Race to the moon: Russia out of contest as Chandrayaan 3 sets up lunar date
Russia is out of the race to the moon with India after its robot lander crashed on the lunar surface, setting Chandrayaan-3 on an easier course.
Russia has bowed out of the race to the moon with India after its robot lander crashed on the lunar surface, setting Chandrayaan-3 on an easier course while ISRO scientists achieved yet another successful maneouver to take the spacecraft closer to the moon in its soft-landing attempt on August 23.
ISRO on Sunday said it has successfully reduced the orbit of the Chandrayaan-3 mission's Lander Module (LM), and it is now expected to touch down on the surface of the Moon at 6.04 PM on Wednesday.
This came even as the Russian lander Luna-25 crashed into the moon after going into uncontrolled orbit. "The apparatus moved into an unpredictable orbit and ceased to exist as a result of a collision with the surface of the moon," Russian space agency Roscosmos said in a statement. Roscosmos said it lost contact with the spacecraft on Saturday after it ran into trouble while preparing for its pre-landing orbit after reporting an "abnormal situation" that its specialists were analysing. The Luna-25 was launched from the Vostochny Cosmodrome in Russia's Far East on August 10.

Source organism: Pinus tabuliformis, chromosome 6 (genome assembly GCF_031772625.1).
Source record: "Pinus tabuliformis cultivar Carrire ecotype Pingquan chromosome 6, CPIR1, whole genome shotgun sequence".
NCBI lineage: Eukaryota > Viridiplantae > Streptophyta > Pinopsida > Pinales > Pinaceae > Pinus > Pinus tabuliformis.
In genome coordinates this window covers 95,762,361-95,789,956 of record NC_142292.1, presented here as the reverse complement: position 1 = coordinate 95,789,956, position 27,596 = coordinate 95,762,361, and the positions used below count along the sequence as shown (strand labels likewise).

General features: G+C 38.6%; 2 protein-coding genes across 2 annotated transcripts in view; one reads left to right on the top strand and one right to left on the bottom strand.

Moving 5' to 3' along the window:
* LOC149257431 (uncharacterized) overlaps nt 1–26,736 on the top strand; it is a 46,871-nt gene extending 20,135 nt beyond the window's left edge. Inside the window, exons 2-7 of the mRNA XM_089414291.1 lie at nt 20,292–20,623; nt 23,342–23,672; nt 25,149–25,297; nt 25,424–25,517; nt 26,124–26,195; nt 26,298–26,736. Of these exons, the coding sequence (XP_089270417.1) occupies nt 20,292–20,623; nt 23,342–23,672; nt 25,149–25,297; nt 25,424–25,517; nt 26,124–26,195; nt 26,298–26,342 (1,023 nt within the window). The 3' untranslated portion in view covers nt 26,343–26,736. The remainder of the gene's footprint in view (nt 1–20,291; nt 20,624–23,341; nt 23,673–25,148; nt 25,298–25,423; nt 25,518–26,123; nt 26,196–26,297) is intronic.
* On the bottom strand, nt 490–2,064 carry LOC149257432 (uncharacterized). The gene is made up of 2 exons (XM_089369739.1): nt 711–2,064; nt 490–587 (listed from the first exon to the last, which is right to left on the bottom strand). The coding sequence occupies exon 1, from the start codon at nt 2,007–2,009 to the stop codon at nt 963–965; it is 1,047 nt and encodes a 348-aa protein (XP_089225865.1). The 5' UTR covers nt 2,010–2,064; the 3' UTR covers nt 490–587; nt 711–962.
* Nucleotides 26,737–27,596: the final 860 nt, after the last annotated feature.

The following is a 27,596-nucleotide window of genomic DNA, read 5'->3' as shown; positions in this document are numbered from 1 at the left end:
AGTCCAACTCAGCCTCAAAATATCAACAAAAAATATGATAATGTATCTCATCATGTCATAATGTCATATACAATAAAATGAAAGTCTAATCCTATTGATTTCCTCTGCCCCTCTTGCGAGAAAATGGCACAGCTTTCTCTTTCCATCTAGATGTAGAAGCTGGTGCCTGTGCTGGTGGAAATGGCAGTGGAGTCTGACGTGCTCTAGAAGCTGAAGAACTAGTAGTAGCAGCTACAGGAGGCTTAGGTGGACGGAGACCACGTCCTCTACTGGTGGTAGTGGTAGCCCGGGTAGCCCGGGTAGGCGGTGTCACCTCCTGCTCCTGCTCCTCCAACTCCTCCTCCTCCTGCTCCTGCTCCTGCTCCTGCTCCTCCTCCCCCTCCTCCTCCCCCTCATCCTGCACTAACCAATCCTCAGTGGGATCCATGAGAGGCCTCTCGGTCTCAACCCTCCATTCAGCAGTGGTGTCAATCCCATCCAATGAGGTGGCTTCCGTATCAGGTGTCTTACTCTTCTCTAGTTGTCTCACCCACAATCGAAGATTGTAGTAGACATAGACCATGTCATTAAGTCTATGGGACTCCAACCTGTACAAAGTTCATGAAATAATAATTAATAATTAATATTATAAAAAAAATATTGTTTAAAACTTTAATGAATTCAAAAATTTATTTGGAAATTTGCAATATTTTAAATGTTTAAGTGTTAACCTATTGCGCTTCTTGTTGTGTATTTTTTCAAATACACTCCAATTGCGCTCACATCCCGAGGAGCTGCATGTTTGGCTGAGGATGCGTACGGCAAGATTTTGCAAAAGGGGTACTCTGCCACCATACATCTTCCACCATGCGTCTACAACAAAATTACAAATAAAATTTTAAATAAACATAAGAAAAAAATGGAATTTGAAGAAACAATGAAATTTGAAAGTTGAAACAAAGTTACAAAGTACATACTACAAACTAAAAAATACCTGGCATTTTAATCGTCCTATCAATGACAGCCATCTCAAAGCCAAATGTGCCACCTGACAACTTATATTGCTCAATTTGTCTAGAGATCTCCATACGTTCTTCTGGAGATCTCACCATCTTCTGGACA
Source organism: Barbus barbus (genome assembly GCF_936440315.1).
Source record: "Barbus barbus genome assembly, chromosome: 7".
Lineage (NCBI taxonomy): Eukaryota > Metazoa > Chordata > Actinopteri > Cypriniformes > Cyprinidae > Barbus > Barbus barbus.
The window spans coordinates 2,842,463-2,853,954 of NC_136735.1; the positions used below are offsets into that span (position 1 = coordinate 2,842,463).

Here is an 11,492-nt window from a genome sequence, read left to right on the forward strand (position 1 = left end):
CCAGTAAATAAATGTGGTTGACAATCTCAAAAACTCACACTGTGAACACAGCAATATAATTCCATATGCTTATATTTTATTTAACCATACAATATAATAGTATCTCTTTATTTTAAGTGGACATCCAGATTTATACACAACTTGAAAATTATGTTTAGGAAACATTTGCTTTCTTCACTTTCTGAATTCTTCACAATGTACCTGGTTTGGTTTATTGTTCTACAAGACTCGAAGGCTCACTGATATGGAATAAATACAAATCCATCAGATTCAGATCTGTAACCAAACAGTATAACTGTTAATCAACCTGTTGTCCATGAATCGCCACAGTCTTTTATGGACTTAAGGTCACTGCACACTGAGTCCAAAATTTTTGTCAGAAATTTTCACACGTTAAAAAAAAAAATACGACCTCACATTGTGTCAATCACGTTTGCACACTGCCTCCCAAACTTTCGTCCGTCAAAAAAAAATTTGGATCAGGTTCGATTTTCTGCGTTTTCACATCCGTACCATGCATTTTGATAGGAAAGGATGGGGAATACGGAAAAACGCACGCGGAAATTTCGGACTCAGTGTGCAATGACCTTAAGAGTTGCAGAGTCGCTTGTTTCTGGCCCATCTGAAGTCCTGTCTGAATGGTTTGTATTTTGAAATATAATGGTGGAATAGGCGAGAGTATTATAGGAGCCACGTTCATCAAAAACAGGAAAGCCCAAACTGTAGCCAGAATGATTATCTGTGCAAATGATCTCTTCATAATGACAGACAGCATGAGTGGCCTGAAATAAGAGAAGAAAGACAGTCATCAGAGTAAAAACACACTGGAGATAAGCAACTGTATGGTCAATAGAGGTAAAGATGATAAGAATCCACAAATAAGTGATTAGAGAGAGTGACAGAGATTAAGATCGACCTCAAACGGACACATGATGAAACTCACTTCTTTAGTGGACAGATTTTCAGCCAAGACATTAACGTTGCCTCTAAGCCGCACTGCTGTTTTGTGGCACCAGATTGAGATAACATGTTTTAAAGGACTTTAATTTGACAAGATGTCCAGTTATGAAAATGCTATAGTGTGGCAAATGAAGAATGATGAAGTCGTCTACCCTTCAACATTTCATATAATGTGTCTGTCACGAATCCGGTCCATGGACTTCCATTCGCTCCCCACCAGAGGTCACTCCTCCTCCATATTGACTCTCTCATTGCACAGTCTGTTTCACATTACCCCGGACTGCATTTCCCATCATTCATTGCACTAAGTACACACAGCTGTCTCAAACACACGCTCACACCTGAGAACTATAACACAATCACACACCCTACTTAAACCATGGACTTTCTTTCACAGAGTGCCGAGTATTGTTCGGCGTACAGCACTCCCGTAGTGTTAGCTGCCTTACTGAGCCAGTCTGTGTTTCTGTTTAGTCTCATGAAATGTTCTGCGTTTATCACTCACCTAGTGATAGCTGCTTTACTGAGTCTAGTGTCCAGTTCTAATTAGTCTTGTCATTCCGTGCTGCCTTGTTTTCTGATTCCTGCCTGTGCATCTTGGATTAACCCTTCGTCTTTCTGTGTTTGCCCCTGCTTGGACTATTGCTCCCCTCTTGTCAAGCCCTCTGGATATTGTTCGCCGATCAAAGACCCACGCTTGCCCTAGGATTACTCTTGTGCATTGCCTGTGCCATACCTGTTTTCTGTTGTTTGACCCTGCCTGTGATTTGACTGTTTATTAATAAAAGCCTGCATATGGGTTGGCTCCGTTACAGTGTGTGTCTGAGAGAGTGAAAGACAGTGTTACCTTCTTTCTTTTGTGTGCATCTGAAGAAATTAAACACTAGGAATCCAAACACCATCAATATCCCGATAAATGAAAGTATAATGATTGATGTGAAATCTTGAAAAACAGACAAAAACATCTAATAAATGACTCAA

Incidentally, the ambitious Chandrayaan-2 had also crashed into the lunar surface four years ago, but its successor has ticked all the orbit-related boxes so far as part of its journey towards the Moon. Chandrayaan's LM, comprising the lander 'Vikram' and rover 'Pragyan', is expected to touch down on the lunar surface on Wednesday, August 23 at 6.04 pm, addedISRO, which had earlier said the soft landing would take place at 5.47 pm that day. Having took off on August 11, Luna-25 was supposed to touch the moon surface on August 21, two days before Vikram's scheduled landing. ISRO said the second and final deboosting (slowing down) operation has successfully reduced the LM orbit to 25 km x 134 km. The module would undergo internal checks and await the sunrise at the designated landing site. The powered descent is expected to commence on August 23, 2023, around 5.45 pm, ISRO said in a post on 'X', formerly Twitter. The Russian setback brought back memories of ISRO's Chandrayaan-2 with the lander 'Vikram' along with its rover 'Pragyan' crash landing on September 6, 2019, while attempting a touch down in the south pole of the moon. Russia's space agency Roscosmos said in accordance with the flight programme of the automation station Luna-25, on August 19, it was planned to issue an impulse to form its pre-landing elliptical orbit. However, the communication was interrupted and the measures taken to get in touch with Luna-25 did not produce any results. According to ISRO, India's pursuit of space exploration will reach a remarkable milestone with the Chandrayaan-3 mission poised to achieve a soft landing on the surface of the Moon.
This achievement marks a significant step forward for Indian Science, Engineering, Technology, and Industry, symbolising our nation's progress in space exploration, it said.